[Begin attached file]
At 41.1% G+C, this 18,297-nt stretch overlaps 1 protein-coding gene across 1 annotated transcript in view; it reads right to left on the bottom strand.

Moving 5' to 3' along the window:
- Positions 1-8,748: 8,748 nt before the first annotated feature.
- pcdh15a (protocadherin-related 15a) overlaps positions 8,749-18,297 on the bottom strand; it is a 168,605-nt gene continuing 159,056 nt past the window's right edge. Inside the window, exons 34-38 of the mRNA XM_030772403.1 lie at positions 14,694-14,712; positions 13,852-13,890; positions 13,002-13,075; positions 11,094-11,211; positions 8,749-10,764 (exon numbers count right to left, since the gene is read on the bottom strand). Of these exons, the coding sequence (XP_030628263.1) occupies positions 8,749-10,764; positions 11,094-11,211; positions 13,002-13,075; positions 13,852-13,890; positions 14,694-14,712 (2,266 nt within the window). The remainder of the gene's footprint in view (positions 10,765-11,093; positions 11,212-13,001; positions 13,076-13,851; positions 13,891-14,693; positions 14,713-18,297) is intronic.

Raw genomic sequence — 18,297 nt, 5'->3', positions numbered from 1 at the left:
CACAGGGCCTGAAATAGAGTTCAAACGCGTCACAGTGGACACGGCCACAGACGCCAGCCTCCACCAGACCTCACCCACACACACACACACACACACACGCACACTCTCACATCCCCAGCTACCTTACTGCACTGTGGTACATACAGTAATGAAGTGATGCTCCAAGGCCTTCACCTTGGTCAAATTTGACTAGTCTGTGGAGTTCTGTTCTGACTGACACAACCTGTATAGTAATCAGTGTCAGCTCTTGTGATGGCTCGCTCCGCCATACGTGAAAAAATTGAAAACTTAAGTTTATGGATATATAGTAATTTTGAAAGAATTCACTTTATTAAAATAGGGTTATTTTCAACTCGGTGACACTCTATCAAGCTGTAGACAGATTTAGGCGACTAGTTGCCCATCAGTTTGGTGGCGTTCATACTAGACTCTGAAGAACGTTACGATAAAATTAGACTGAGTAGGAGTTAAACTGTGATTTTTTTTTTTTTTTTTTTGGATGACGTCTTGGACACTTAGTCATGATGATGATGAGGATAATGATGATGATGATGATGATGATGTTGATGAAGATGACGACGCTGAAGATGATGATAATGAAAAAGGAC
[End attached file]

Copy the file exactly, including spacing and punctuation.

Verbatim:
At 41.1% G+C, this 18,297-nt stretch overlaps 1 protein-coding gene across 1 annotated transcript in view; it reads right to left on the bottom strand.

Moving 5' to 3' along the window:
- Positions 1-8,748: 8,748 nt before the first annotated feature.
- pcdh15a (protocadherin-related 15a) overlaps positions 8,749-18,297 on the bottom strand; it is a 168,605-nt gene continuing 159,056 nt past the window's right edge. Inside the window, exons 34-38 of the mRNA XM_030772403.1 lie at positions 14,694-14,712; positions 13,852-13,890; positions 13,002-13,075; positions 11,094-11,211; positions 8,749-10,764 (exon numbers count right to left, since the gene is read on the bottom strand). Of these exons, the coding sequence (XP_030628263.1) occupies positions 8,749-10,764; positions 11,094-11,211; positions 13,002-13,075; positions 13,852-13,890; positions 14,694-14,712 (2,266 nt within the window). The remainder of the gene's footprint in view (positions 10,765-11,093; positions 11,212-13,001; positions 13,076-13,851; positions 13,891-14,693; positions 14,713-18,297) is intronic.

Raw genomic sequence — 18,297 nt, 5'->3', positions numbered from 1 at the left:
CACAGGGCCTGAAATAGAGTTCAAACGCGTCACAGTGGACACGGCCACAGACGCCAGCCTCCACCAGACCTCACCCACACACACACACACACACACACGCACACTCTCACATCCCCAGCTACCTTACTGCACTGTGGTACATACAGTAATGAAGTGATGCTCCAAGGCCTTCACCTTGGTCAAATTTGACTAGTCTGTGGAGTTCTGTTCTGACTGACACAACCTGTATAGTAATCAGTGTCAGCTCTTGTGATGGCTCGCTCCGCCATACGTGAAAAAATTGAAAACTTAAGTTTATGGATATATAGTAATTTTGAAAGAATTCACTTTATTAAAATAGGGTTATTTTCAACTCGGTGACACTCTATCAAGCTGTAGACAGATTTAGGCGACTAGTTGCCCATCAGTTTGGTGGCGTTCATACTAGACTCTGAAGAACGTTACGATAAAATTAGACTGAGTAGGAGTTAAACTGTGATTTTTTTTTTTTTTTTTTTGGATGACGTCTTGGACACTTAGTCATGATGATGATGAGGATAATGATGATGATGATGATGATGATGTTGATGAAGATGACGACGCTGAAGATGATGATAATGAAAAAGGAC